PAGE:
(142b) Oxidative Desulphurisation Using Vortex Based Hydrodynamic Cavitation with Water Dispersed in Organic Phase

Authors: 
Delaney, P. - Presenter, Queen's University Belfast
Oxidative Desulphurisation using a Vortex Based Hydrodynamic Cavitation

Abatement of sulphur from diesel is a growing concern, displayed by implementation of legislation in many countries around the globe, the EU, China and USA have all enforced a sulphur concentration limit of 10 – 15 ppm for diesel [1]. To refine diesel to these standards, hydrodesulphurisation (HDS) the industry standard, is being operated at extreme conditions, (100 – 200 atm, 320 – 400 oC) for several cycles, significantly driving up cost as consumption of H2 and MoS2 catalyst is augmented [2]. Even with these conditions HDS struggles to reduce the sulphur concentration under 30 ppm, considering this coupled with the cost of an additional HDS unit, (approx. $50 – 80 million) an alternative process is widely sought after [3].

Thus, various other desulphurisation technologies are currently being researched and developed: Adsorptive Desulphurisation (ADS), Bio-Desulphurisation (BDS), Extractive Desulphurisation (EDS) and Oxidative Desulphurisation (ODS) are the four of the main processes under discussion and test. Of these, ODS has been identified as the more effective process from a performance and economical viewpoint, due to mild operating conditions; along with usage of common refinery equipment and complimentary chemistry to HDS [3].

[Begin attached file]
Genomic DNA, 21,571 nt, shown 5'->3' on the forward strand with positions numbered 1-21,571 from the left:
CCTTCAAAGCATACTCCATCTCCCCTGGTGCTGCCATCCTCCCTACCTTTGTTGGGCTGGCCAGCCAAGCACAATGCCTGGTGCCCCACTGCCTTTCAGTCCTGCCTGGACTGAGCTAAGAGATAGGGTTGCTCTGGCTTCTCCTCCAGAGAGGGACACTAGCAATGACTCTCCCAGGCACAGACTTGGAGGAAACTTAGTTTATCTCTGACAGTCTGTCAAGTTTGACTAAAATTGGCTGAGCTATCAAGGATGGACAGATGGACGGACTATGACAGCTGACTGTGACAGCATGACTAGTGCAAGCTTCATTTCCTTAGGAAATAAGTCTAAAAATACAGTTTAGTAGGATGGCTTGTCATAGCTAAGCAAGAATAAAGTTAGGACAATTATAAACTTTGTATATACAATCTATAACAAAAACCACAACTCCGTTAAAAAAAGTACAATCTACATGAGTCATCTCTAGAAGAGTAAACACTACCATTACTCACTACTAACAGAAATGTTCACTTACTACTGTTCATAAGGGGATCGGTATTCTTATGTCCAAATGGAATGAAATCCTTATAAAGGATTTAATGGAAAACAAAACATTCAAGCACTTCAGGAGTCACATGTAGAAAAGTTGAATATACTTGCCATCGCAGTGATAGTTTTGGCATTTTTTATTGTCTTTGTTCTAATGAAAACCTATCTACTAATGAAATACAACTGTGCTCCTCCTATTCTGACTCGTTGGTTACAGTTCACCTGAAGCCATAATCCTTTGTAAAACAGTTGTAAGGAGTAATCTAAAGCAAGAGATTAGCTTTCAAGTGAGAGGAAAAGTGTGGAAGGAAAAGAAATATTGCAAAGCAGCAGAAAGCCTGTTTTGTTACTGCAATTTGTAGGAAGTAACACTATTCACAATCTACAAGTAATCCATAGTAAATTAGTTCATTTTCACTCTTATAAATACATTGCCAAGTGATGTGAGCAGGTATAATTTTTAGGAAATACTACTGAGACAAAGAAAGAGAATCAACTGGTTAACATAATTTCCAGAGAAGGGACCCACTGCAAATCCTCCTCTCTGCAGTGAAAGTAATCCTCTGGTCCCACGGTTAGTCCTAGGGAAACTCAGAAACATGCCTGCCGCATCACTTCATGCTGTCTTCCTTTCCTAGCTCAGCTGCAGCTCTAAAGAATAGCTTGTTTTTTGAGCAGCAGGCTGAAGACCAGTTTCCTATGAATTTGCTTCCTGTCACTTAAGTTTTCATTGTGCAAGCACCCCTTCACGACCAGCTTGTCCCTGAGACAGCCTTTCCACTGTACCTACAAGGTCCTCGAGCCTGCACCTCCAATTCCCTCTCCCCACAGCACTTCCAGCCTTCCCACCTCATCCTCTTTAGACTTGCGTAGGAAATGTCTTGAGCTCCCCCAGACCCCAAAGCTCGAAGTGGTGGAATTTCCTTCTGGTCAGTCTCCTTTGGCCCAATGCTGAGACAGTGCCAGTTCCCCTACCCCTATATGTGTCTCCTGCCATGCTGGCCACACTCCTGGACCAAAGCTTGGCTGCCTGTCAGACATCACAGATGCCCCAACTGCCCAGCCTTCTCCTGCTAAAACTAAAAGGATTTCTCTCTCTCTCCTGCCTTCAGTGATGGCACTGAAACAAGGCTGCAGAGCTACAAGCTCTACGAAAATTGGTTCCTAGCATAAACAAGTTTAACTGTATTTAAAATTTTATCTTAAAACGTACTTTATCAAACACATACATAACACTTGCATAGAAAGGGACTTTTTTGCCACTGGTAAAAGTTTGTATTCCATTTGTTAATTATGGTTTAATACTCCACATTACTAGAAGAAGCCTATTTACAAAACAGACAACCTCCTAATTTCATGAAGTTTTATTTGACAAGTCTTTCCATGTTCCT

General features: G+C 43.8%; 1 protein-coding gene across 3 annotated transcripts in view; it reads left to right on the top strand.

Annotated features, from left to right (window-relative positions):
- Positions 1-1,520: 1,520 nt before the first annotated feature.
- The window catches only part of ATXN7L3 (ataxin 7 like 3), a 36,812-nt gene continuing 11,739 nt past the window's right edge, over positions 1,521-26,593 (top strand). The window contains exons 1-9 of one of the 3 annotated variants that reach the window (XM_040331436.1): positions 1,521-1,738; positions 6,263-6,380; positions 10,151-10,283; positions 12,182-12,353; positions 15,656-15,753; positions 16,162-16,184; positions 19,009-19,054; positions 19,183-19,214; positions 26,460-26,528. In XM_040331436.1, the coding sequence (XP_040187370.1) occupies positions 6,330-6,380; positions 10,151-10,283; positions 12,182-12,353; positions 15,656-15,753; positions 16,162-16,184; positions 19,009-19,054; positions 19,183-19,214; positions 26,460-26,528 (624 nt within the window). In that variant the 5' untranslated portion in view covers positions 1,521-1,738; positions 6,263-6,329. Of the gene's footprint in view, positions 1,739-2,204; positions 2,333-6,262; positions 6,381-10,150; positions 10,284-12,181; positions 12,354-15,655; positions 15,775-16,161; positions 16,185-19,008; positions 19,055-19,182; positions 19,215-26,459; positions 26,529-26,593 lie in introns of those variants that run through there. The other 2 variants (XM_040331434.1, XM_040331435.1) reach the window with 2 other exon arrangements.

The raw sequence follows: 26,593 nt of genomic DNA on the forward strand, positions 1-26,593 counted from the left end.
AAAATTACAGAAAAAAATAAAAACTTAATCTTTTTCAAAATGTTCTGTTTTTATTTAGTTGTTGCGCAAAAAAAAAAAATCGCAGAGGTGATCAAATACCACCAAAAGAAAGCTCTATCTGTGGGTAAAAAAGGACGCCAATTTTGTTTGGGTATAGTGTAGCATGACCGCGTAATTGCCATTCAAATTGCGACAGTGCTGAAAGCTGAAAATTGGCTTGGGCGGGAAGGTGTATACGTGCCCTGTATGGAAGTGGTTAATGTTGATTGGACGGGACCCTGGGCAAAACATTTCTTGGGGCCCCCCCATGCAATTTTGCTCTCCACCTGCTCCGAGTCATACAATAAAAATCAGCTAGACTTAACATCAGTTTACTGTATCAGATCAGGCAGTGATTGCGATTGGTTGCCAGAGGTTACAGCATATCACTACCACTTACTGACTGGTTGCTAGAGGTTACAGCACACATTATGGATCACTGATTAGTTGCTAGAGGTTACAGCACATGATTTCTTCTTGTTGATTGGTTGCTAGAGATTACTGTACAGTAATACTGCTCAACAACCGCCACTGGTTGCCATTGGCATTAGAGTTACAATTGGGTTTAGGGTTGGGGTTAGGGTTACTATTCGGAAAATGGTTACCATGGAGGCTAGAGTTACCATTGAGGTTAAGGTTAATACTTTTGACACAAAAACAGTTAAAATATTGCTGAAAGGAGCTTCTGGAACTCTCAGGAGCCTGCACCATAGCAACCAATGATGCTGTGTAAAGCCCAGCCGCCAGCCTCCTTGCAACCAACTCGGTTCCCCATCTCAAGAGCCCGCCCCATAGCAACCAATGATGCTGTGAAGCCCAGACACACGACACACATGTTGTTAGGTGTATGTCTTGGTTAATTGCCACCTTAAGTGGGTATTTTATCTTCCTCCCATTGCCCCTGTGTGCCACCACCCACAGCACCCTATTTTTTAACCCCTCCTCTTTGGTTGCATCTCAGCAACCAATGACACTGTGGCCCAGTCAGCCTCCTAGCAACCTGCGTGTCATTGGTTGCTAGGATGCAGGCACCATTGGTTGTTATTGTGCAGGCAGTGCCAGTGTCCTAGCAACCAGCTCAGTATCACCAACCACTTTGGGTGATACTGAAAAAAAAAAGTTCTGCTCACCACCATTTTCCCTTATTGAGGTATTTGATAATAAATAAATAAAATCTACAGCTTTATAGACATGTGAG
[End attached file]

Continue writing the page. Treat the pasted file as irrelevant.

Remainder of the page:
ODS traditionally uses an oxidant/catalyst often coupled with an extractant to aid in separation of Sulphur containing compounds from fuels. Ultrasound Assisted Oxidative Desulphurisation (UAOD) has received attention from several research groups, consisting of exposing the reaction mixture to an ultrasonic wave which enhances the formation of OH· due to inception of cavities via ‘Acoustic Cavitation’ (AC). AC is known to intensify a process by inducing micro-bubbles or cavities which develop extreme localised conditions (> 10,000K & 1000 atm) following bubble growth and collapse, forming the aforementioned radicals which dissociate water molecules existing in the liquid medium [4].

AC has successfully enhanced ODS on a laboratory scale, however, there are serious issues with scale-up and associated cost limitations [5]. Another form of cavitation, ‘Hydrodynamic Cavitation’ (HC), demonstrates high potential to induce cavitation in a more energy efficient manner. HC exhibits extreme potential due to its effectiveness without the use of external oxidant or catalyst.

Research carried out by Suryawanshi et al. [6] have shown that HC can effectively remove ≥ 99% of refractory sulphur compounds from both model oil and diesel when low organic volume fractions (2.5%) are instigated. Their work also investigated important parameters such as identification of cavitation inception point, influence of pressure drop, initial sulphur concentration, volume fraction of organic phase and effect of model-oil species/sulphur species amongst others. The concept exhibits high potential since it does not use any external oxidant or catalyst. This work utilises only a small volume fraction of organic phase suspended in aqueous phase. Considering the large volumes of transportation fuels, this approach may demand excessively large reactors. In this research, we have developed the concept of using hydrodynamic cavitation for oxidative desulphurisation further by operating it as aqueous phase dispersed in organic phase. This approach has a potential to significantly improve the overall productivity.